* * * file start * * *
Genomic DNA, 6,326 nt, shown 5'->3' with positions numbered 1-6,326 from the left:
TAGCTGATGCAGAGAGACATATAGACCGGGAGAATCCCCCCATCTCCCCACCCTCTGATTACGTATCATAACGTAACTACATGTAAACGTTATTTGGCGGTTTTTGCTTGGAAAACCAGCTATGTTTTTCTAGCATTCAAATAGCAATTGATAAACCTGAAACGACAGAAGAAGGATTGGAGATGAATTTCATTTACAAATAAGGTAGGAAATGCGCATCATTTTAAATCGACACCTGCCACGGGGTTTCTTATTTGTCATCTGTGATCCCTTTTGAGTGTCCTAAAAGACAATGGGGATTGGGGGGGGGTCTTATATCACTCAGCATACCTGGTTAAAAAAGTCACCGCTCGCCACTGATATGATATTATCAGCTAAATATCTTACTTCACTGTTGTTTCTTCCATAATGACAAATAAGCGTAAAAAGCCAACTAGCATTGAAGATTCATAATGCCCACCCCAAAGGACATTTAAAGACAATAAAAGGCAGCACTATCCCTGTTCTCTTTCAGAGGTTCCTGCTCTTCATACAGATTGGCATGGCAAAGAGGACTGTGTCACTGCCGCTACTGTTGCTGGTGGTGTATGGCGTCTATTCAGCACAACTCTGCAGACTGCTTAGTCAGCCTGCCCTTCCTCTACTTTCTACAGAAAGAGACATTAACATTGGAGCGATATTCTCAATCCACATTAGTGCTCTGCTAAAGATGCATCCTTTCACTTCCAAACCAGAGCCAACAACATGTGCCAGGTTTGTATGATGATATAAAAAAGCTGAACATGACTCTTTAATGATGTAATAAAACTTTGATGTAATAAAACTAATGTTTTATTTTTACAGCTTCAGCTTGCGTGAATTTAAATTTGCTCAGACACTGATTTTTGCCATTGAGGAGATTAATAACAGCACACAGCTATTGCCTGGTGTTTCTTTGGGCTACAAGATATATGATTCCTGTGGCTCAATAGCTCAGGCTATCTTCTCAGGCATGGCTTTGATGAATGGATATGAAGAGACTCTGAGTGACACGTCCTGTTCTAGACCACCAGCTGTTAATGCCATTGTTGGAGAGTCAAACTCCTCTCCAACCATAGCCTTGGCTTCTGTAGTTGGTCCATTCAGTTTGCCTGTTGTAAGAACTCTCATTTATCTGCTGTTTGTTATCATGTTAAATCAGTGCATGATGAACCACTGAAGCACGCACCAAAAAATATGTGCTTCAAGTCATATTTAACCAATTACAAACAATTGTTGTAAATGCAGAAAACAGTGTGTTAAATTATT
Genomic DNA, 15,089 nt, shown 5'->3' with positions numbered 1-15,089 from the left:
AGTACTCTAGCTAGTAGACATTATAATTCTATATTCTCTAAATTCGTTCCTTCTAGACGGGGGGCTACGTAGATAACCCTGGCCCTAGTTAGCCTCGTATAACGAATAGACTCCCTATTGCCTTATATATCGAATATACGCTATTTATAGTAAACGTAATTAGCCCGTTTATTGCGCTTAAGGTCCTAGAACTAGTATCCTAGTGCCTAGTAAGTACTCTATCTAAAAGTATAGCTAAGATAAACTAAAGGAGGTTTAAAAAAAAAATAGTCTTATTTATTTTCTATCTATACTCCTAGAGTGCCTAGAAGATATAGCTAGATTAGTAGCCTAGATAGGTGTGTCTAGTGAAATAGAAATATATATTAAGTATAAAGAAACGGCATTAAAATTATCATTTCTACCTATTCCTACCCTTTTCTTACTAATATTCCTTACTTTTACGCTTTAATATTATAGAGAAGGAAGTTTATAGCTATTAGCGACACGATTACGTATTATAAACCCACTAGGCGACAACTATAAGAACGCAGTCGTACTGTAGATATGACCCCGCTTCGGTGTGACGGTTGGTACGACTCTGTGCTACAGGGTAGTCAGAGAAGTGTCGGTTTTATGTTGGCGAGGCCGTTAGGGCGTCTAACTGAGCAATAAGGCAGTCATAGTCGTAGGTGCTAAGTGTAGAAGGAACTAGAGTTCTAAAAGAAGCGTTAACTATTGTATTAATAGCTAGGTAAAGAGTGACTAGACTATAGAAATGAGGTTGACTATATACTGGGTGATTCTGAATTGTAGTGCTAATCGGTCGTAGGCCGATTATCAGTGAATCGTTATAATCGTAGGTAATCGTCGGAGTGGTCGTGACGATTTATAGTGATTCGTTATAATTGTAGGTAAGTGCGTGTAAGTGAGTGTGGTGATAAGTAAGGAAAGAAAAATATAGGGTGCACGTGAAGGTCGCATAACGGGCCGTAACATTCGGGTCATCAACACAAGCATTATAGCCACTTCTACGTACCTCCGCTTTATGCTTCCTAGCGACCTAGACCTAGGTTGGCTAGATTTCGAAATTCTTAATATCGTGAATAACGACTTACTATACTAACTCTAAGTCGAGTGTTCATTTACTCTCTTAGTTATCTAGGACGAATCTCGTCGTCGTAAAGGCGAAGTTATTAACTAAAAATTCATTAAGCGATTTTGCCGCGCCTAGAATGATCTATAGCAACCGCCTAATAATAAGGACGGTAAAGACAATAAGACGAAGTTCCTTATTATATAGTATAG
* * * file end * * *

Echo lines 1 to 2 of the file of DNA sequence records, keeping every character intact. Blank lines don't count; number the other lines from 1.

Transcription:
Genomic DNA, 6,326 nt, shown 5'->3' with positions numbered 1-6,326 from the left:
TAGCTGATGCAGAGAGACATATAGACCGGGAGAATCCCCCCATCTCCCCACCCTCTGATTACGTATCATAACGTAACTACATGTAAACGTTATTTGGCGGTTTTTGCTTGGAAAACCAGCTATGTTTTTCTAGCATTCAAATAGCAATTGATAAACCTGAAACGACAGAAGAAGGATTGGAGATGAATTTCATTTACAAATAAGGTAGGAAATGCGCATCATTTTAAATCGACACCTGCCACGGGGTTTCTTATTTGTCATCTGTGATCCCTTTTGAGTGTCCTAAAAGACAATGGGGATTGGGGGGGGGTCTTATATCACTCAGCATACCTGGTTAAAAAAGTCACCGCTCGCCACTGATATGATATTATCAGCTAAATATCTTACTTCACTGTTGTTTCTTCCATAATGACAAATAAGCGTAAAAAGCCAACTAGCATTGAAGATTCATAATGCCCACCCCAAAGGACATTTAAAGACAATAAAAGGCAGCACTATCCCTGTTCTCTTTCAGAGGTTCCTGCTCTTCATACAGATTGGCATGGCAAAGAGGACTGTGTCACTGCCGCTACTGTTGCTGGTGGTGTATGGCGTCTATTCAGCACAACTCTGCAGACTGCTTAGTCAGCCTGCCCTTCCTCTACTTTCTACAGAAAGAGACATTAACATTGGAGCGATATTCTCAATCCACATTAGTGCTCTGCTAAAGATGCATCCTTTCACTTCCAAACCAGAGCCAACAACATGTGCCAGGTTTGTATGATGATATAAAAAAGCTGAACATGACTCTTTAATGATGTAATAAAACTTTGATGTAATAAAACTAATGTTTTATTTTTACAGCTTCAGCTTGCGTGAATTTAAATTTGCTCAGACACTGATTTTTGCCATTGAGGAGATTAATAACAGCACACAGCTATTGCCTGGTGTTTCTTTGGGCTACAAGATATATGATTCCTGTGGCTCAATAGCTCAGGCTATCTTCTCAGGCATGGCTTTGATGAATGGATATGAAGAGACTCTGAGTGACACGTCCTGTTCTAGACCACCAGCTGTTAATGCCATTGTTGGAGAGTCAAACTCCTCTCCAACCATAGCCTTGGCTTCTGTAGTTGGTCCATTCAGTTTGCCTGTTGTAAGAACTCTCATTTATCTGCTGTTTGTTATCATGTTAAATCAGTGCATGATGAACCACTGAAGCACGCACCAAAAAATATGTGCTTCAAGTCATATTTAACCAATTACAAACAATTGTTGTAAATGCAGAAAACAGTGTGTTAAATTATT